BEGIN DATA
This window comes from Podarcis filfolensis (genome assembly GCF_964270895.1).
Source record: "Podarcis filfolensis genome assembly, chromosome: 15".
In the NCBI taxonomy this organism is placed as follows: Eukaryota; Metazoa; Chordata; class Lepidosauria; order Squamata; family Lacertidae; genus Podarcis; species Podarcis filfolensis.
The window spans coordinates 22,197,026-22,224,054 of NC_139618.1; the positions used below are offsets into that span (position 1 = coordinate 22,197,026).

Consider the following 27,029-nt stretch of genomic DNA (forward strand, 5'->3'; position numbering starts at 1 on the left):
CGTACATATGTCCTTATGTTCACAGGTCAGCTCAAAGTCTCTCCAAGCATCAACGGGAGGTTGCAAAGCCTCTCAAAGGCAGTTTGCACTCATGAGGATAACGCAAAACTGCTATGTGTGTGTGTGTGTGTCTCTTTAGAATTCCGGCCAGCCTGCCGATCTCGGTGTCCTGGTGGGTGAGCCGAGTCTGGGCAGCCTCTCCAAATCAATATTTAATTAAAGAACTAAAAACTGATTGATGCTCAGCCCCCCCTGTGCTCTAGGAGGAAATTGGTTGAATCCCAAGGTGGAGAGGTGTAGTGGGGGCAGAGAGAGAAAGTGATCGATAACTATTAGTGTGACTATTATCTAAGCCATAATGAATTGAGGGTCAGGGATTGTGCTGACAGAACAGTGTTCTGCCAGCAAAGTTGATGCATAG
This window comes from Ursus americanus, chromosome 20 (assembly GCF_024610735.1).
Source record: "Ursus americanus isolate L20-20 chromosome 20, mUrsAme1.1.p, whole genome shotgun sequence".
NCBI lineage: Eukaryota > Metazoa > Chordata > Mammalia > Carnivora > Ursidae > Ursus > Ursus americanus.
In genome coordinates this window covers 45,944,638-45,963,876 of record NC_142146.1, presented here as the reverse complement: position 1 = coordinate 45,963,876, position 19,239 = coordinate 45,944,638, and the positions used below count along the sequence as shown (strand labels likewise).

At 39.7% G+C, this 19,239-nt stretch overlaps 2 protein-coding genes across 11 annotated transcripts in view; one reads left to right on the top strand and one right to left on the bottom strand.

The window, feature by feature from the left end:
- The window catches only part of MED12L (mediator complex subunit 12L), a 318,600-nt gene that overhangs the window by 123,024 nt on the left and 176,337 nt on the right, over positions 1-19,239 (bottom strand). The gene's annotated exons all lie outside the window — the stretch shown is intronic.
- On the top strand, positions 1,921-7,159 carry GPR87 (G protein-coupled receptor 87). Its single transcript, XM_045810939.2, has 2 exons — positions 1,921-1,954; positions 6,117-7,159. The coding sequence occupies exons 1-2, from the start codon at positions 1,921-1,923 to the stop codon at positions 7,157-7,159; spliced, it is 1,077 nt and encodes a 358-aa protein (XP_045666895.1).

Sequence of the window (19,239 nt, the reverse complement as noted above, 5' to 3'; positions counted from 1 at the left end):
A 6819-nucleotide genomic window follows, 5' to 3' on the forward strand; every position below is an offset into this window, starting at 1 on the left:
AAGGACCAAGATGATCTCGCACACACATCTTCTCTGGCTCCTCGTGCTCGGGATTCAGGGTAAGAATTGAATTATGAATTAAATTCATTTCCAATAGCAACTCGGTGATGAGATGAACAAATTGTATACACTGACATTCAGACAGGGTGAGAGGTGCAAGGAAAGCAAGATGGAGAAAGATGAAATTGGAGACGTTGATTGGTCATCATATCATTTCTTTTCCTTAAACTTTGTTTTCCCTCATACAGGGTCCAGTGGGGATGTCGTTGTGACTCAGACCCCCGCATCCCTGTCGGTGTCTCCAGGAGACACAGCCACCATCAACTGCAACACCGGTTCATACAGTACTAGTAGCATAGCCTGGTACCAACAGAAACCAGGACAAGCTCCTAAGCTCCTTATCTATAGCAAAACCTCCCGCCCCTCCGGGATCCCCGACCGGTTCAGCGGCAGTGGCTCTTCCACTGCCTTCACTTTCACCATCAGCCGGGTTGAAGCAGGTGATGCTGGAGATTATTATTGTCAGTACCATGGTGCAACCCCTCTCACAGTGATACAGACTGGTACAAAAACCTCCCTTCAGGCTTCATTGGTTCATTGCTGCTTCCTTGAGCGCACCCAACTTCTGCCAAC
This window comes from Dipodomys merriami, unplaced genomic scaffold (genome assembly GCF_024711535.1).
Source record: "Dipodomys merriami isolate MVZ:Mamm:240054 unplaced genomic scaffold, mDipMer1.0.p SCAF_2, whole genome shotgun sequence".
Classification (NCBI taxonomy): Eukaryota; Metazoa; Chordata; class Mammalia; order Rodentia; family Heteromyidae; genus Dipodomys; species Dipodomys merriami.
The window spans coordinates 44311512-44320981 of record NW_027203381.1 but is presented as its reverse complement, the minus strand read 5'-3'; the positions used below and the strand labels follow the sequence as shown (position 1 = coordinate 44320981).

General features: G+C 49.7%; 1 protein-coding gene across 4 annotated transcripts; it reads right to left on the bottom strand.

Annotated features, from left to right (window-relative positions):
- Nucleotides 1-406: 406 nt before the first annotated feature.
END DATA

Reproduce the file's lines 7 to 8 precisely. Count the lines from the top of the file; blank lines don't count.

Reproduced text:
This window comes from Ursus americanus, chromosome 20 (assembly GCF_024610735.1).
Source record: "Ursus americanus isolate L20-20 chromosome 20, mUrsAme1.1.p, whole genome shotgun sequence".